- Hence the decision of Kay J in Williams v. Williams  20 Ch D 659. By codicil to his will the deceased directed that his executors should give his body to Miss Williams; and by letter he requested her to cremate his body under a pile of wood, to place the ashes into a specified Wedgwood vase and to claim her expenses from his executors. After the body had been buried at the direction of the executors, Miss Williams therefore caused it to be dug up and (because cremation was not lawful in Britain until 1902) it was sent to Milan and cremated; and she caused the ashes to be placed into the vase. Then she claimed her expenses from the executors. Kay J dismissed her claim. He held that there was no property in the corpse; that therefore a person could not dispose of his body by will; and that Miss Williams therefore had no right to cause it to be dug up and taken abroad for cremation.
- It is well recognised that in the twentieth century the High Court of the Commonwealth of Australia has made a vast contribution to the development of the common law. But its authority was to reverberate in an area perhaps nowhere more surprising than that which was the subject of its decision in Doodeward cited above. The body of a still-born two-headed baby was preserved in spirits by the doctor who had been attending its mother; upon the doctor’s death it was sold and later came into the possession of C, who exhibited it for profit as a curiosity. D, a police officer, seized it with a view to its burial. C’s action for detinue succeeded. Griffith CJ said:
“[W]hen a person has by the lawful exercise of work or skill so dealt with a human body or part of a human body in his lawful possession that it has acquired some attributes differentiating it from a mere corpse awaiting burial, he acquires a right to retain possession of it …”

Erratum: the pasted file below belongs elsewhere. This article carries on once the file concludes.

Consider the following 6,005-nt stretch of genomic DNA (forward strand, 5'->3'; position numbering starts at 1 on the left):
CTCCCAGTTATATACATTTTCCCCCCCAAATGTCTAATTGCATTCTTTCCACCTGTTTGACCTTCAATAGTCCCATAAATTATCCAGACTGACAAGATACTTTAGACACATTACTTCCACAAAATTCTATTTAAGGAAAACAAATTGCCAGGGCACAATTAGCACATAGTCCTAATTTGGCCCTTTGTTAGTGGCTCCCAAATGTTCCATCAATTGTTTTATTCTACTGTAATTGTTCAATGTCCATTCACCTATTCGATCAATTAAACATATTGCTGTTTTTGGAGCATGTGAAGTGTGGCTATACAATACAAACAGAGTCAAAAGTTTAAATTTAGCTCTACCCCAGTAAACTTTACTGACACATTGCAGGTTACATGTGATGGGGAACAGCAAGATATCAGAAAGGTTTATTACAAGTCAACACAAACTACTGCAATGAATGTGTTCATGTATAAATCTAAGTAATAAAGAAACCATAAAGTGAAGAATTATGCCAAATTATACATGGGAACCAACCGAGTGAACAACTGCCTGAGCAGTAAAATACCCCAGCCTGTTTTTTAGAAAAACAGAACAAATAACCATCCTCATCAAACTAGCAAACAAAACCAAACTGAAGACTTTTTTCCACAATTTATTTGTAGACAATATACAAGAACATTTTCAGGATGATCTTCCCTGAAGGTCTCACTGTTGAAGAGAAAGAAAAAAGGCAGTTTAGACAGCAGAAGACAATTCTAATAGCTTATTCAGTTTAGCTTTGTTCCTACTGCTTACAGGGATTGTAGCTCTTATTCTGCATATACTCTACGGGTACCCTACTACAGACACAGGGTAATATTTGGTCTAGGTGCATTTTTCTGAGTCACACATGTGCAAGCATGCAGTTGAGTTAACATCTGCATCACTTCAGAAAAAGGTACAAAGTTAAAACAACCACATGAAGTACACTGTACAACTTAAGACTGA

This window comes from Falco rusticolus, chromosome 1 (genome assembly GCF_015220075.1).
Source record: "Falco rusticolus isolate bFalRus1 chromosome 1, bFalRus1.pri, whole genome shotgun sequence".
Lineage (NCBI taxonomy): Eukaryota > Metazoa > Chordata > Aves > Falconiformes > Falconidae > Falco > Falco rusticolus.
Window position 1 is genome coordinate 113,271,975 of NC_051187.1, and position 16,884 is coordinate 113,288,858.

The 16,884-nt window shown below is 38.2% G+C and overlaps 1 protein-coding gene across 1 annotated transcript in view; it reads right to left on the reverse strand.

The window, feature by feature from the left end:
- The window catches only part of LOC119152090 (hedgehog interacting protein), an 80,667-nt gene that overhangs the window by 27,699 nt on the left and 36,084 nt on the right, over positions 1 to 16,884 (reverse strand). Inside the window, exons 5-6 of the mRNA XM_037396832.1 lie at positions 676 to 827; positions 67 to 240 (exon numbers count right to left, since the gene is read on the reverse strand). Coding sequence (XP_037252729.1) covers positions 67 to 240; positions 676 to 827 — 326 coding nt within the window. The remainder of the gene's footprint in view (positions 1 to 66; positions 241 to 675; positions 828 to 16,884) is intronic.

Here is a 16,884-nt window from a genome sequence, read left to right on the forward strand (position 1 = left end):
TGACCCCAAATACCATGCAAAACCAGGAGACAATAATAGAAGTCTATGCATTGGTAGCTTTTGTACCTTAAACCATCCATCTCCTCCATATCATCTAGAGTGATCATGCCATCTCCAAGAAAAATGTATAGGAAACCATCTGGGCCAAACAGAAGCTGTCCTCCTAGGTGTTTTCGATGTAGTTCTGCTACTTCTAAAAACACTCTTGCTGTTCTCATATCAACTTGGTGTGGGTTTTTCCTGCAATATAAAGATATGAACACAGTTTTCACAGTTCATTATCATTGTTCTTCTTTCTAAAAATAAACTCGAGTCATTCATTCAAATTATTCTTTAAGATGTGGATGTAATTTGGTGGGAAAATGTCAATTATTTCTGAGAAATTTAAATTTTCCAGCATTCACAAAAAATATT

Although evidently disgusted by C’s exhibition of a “dead-born foetal monster”, Barton J agreed. Higgins J dissented on the footing that there could be no ownership of a human corpse.
Parts of a human corpse
- In relation to parts of a human corpse our courts have recently built upon the exception, recognised in Doodeward, to the principle that there can be no ownership of a human corpse.
- First there was the decision of this court in Dobson v. North Tyneside Health Authority and Another  1 WLR 596. In carrying out a post mortem examination on a woman who had died of a brain tumour a pathologist removed her brain and fixed it in paraffin, pending a possible further examination of it which in fact was never conducted. It was delivered to D2’s hospital for storage. The rest of the woman’s body was buried. Two years later the next of kin sought to examine the brain for the purpose of securing evidence supportive of their action in negligence against D1. The brain could not be found so they sued D2 for having destroyed or mislaid it. Their appeal against the striking out of their action against D2 was dismissed. In giving the only substantive judgment Peter Gibson LJ held, at 600H – 602A, that the decision in Doodeward was (at least arguably) correct; that, however, the fixing of the brain in paraffin had not been on a par with preserving it for future use as a commercial exhibit; that it had not been necessary for the pathologist to have continued to preserve the brain at any rate following the inquest; and that it had never become the “property” of the next of kin or something of which they were otherwise entitled to possession.